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Pest Management

Figure 8. Dodder, when left uncontrolled, tends to spread farther and farther outward, smothering host plants. When this occurs, host plants are further weakened by multiple vines with penetrating haustoria and an increase in shade caused by dense vine growth. Source: www.gardeningknowhow.com

  

Dodder, a Parasitic Vine Weed

By Bruce Wenning

Not all plant diseases are caused by parasitic microbes, some are caused by parasitic weeds.  The dodder vine is one of those weeds.  Dodder attaches itself to healthy plants and makes them more vulnerable to other diseases and insect pests. Find out all about the dodder lifecycle and best practices for ridding your landscape of this fascinating but noxious vine.

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As any gardener will know, keeping flowers looking beautiful can take some effort. Learning how to identify and understand the natural history of pests is an important step in managing them without chemicals. (Photo: Eric Lee-Mäder.)
 

How to Identify and Respond to Pests at Home

By Emily May

One of the most fulfilling aspects of spending most of my time at home over the past few months has been watching the flowers in my yard blossom and buzz with bees, flies, butterflies, hummingbirds, and more. I also notice when things go awry, like when I spotted deformed flower heads on my bee balm (Monarda fistulosa) and later on my purple coneflower (Echinacea purpurea). What was going on and what could I do about it without the use of harmful pesticides which pose risk to both humans and insects alike. 

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Xylocopa_Latreille carpenter-bee one of the largest native bees in the United States 

Carpenter Bees at Work in Home and Garden

By Karen Boussolini 

Bees are smart. They recognize high-quality food and habitat. The buzz has gone out that my house is a happening place for carpenter bees. In a quest to rid my house of carpenter bees, understand their life cycle, and find alternatives that don’t involve them eating my house I discovered some simple steps to save both my house and these gentle beneficial insects.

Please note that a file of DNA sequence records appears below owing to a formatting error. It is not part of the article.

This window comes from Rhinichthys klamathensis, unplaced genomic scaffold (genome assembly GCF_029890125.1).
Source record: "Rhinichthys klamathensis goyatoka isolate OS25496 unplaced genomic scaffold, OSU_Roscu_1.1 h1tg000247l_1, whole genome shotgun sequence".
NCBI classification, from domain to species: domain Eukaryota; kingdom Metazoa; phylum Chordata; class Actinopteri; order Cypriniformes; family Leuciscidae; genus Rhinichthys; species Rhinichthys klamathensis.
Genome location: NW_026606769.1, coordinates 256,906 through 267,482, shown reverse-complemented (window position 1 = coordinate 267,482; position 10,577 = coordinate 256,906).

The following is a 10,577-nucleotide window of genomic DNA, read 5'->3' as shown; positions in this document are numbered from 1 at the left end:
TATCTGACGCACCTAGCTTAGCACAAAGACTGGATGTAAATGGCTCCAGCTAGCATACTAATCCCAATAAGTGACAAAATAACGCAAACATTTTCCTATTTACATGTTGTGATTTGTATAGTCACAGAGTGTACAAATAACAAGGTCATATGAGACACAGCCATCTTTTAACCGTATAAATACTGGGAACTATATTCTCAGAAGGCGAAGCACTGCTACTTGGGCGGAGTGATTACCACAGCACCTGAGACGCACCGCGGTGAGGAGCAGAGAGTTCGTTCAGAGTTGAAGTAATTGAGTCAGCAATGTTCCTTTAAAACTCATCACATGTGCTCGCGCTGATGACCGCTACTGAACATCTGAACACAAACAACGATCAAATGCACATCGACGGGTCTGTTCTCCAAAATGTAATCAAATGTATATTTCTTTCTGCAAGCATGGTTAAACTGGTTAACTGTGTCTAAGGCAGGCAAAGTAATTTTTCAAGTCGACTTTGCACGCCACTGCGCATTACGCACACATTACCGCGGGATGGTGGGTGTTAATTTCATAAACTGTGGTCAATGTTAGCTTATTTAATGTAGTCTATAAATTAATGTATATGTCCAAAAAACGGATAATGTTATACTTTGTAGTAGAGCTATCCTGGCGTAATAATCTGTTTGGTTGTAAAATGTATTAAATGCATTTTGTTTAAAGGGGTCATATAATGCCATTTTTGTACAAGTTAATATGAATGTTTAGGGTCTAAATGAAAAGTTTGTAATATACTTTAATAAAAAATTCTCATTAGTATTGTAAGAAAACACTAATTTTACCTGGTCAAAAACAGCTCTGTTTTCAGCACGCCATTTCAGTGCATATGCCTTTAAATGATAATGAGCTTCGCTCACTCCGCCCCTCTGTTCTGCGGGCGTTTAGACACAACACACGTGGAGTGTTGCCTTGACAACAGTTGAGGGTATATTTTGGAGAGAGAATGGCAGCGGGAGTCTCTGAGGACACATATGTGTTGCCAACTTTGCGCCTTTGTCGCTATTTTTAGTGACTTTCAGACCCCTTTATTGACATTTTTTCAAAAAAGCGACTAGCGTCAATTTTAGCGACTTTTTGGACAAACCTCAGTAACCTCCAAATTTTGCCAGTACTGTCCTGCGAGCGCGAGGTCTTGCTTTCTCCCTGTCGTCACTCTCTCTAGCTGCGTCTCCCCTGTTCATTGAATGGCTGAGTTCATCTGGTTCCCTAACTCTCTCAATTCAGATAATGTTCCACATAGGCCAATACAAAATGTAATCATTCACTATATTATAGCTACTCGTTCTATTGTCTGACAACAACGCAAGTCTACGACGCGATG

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praying-mantis-1170776_1920 

Pray for the Prey of the Praying Mantis

by Bud Reaves, Anne Arundel Forestry Board

Mantises are one of the most ferocious predators in the animal kingdom. Able to capture and kill prey much larger than themselves, they have adapted into efficient, ruthless hunters and are valuable in the control of insect pests; however, exotic mantises may do more harm than good where they become too numerous

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Spotted Lanternfly (Lycorma delicatula)

The spotted lanternfly is a non-native sap-feeding planthopper also known as the lanternmoth. The first sighting of the spotted lanternfly in the United States was in Berks County, Pennsylvania in 2014. In 2017 a single individual was found in Delaware in November and a few days later in New York. January 2018,…

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Managing Land for Pollinators and Conservation Biocontrol

by Emily May Conservation biological control is a science-based pest management strategy that seeks to integrate beneficial insects back into the landscape for natural pest control, ultimately reducing and in some cases eliminating the need for pesticides. Farm landscapes can provide food and shelter for pollinators and other beneficial insects, boosting populations of these insects…

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Is There Hope for Growing Lilies in New England Again?

by Lisa Tewksbury In the early 1990s New England acquired a new pest of lilies from Europe, the lily leaf beetle (Lilioceris lilii), which made growing lilies to their full potential almost impossible. The adult is a beautiful red beetle, but the immature stage is a larva that can defoliate lily leaves and has the…

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Drought and Pests

by Heather Faubert Two general statements about droughts, insects, and diseases hold true: Most plant-feeding insects tend to survive very well under drought conditions. Plant diseases are not very troublesome during droughts. All insects can acquire various fungal disease and these diseases generally need high humidity. Similarly, most plant diseases need rain or at least…

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Rose Insect Pest Alert: The Roseslug Sawfly, Hymenoptera: Tenthredinidae

by Bruce Wenning Sawfly insects are in the order Hymenoptera that includes bees, ants, wasps, parasitic wasps, and sawflies. Metamorphosis is complete: egg, larva, pupa, adult (Borror, Triplehorn and Johnson, 1989). Sawfly larvae differ from larvae in the order Lepidoptera (butterflies and moths) by lacking noticeable body hairs, having a well-developed head, and possessing more…

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